The radio emission of the Sun has two components – constant and variable. During strong solar flares, the radio emission of the Sun increases by a factor of thousands or even millions of times compared with the radio emission of a calm Sun. X-rays come mainly from the upper atmosphere and the corona. Emission is especially strong during years of maximum solar activity. The sun emits not only light, heat and all other types of electromagnetic radiation. It is also a source of a constant stream of particles – corpuscles. Neutrinos, electrons, protons, alpha particles, as well as heavier atomic nuclei make up the corpuscular radiation of the Sun. A significant part of this radiation is a more or less continuous outflow of plasma – the solar wind, which is a continuation of the outer layers of the solar atmosphere – the solar corona. Against the background of this constantly blowing plasma wind, individual regions on the Sun are sources of more directed, amplified, so- Continue reading
The formation of astronomy as an exact science began thanks to the work of the outstanding Greek scientist Hipparchus. He first began systematic astronomical observations and their comprehensive mathematical analysis, laid the foundations for spherical astronomy and trigonometry, developed the theory of the motion of the Sun and the Moon, and on its basis – methods for predicting eclipses.
Hipparchus discovered that the apparent movement of the sun and moon in the sky is uneven. Therefore, he came to the point of view that these luminaries move uniformly in circular orbits, but the center of the circle is shifted relative to the center of the Earth. Such orbits were called eccentrics. Hipparchus compiled tables by which it was possible to determine the position of the sun and moon in the sky on any day of the year. As for the planets, according to Ptolemy, he “made no other attempt to explain the motion of the planets, but was content to tidy up the observations made before him, adding to them even more of his own. He limited himself to pointing out to his Continue reading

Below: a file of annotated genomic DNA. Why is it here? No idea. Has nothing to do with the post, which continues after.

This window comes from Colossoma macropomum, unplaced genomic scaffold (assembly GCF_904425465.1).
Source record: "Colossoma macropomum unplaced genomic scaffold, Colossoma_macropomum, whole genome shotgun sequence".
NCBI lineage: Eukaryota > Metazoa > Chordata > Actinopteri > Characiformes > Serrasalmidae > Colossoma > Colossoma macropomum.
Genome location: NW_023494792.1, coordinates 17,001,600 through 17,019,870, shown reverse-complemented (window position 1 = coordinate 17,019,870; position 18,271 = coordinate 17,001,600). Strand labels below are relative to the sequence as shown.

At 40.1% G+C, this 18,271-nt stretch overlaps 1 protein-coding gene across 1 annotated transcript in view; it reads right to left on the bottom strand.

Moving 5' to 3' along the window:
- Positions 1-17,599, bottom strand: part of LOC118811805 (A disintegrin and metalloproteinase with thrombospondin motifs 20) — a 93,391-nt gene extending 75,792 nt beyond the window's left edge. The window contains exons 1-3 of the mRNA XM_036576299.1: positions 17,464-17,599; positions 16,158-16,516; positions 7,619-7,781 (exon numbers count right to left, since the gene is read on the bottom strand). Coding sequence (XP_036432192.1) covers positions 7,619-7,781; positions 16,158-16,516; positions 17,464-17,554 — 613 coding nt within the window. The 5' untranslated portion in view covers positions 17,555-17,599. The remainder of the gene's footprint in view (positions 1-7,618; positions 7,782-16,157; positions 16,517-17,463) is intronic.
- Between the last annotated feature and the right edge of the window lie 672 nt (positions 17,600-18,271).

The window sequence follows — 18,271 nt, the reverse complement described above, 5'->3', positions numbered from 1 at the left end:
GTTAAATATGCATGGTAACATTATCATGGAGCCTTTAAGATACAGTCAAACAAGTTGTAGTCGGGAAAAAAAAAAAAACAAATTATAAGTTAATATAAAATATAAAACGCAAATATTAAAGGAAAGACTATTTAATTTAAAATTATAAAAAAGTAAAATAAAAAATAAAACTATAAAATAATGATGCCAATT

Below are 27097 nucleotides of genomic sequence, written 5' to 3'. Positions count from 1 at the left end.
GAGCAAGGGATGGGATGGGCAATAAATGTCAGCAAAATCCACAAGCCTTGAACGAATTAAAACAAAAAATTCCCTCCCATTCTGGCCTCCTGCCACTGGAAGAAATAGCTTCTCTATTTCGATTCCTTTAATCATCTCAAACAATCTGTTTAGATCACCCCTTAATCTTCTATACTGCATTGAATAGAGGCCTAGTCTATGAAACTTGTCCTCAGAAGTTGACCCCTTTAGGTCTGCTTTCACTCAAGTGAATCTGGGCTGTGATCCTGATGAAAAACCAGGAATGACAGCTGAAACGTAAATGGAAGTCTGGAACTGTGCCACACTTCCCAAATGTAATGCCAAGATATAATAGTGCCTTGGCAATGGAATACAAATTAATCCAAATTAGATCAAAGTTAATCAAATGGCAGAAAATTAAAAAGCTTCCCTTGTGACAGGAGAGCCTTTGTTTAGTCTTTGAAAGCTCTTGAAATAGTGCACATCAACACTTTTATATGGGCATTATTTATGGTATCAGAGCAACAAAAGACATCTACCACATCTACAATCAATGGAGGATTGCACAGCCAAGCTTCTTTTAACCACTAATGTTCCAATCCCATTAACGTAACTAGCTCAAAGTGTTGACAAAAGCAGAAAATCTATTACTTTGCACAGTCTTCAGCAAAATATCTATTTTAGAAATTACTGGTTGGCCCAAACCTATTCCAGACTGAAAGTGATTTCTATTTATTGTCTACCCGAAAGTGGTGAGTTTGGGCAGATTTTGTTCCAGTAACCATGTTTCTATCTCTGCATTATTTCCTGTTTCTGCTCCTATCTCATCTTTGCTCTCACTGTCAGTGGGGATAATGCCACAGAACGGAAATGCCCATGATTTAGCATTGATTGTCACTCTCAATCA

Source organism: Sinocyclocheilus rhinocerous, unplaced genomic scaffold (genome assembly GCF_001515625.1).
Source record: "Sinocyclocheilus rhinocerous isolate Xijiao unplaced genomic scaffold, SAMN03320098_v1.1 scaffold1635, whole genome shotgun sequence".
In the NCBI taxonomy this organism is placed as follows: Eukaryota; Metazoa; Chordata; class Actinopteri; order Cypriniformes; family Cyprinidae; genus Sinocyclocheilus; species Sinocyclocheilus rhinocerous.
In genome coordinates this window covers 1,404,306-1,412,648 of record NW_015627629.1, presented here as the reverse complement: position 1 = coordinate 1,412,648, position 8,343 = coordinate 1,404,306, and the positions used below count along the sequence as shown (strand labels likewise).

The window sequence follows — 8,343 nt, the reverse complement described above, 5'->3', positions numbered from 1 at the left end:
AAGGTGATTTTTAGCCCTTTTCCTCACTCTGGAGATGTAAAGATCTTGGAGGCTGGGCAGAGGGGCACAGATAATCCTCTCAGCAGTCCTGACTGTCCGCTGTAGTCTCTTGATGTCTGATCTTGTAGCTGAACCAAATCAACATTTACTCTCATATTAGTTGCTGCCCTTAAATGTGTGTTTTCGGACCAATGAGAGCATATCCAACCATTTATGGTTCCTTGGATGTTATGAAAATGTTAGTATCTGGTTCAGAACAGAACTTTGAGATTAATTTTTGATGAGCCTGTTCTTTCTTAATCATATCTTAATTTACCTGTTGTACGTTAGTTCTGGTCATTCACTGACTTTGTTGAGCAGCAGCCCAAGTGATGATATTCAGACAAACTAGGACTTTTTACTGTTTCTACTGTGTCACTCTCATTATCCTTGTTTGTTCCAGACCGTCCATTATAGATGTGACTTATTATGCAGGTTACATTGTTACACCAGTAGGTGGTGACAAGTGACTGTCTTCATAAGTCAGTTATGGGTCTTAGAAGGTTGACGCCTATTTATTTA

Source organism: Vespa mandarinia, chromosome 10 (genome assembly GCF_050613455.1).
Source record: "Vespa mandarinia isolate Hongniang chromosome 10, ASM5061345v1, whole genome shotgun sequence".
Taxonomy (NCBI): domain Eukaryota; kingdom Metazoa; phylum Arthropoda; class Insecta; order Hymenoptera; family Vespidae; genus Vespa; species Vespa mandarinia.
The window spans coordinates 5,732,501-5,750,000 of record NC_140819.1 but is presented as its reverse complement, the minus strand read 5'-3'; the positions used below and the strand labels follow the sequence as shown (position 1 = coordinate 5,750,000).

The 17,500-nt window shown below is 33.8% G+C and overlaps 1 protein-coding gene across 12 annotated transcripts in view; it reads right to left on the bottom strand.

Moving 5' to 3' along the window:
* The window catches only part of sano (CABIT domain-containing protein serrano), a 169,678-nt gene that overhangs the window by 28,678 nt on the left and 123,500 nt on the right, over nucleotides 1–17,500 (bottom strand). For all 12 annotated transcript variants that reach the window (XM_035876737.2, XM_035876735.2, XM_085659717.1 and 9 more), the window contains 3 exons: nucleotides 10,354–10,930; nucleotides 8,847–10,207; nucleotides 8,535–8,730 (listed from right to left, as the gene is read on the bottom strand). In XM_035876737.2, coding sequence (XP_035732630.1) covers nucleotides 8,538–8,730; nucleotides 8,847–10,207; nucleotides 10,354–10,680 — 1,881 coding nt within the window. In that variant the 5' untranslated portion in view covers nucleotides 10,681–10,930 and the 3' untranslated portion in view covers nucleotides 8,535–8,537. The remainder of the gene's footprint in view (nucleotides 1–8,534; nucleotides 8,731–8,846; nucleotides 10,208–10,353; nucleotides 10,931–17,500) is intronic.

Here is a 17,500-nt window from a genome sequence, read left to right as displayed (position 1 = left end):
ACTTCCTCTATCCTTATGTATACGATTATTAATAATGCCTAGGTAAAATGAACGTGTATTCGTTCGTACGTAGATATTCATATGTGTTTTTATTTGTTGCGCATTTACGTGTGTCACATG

In the solar system there are many different types of free celestial bodies that do not have their own orbits. Such bodies can be asteroids, meteorites, comets, as well as free moons that do not belong to the solar system. In Space, there is also enough “garbage” – debris destroyed by a collision or explosion of celestial bodies. It has long been known that meteorites and other celestial bodies often fall on Earth, moons, and other planets. The earth and other planets are well protected from such “bombing” with their atmosphere, in which most of the small falling objects burn up. But the moons that do not have an atmosphere are literally dotted with impact craters. For example, the satellite of Saturn Mimas in the photo on the left, taken by Cassini in 2005, almost all is covered with craters from the smallest to the gigantic. The sun is not only an exception, but, on the contrary, due to its gigantic attraction, it is thousands of times more likely to undergo such Continue reading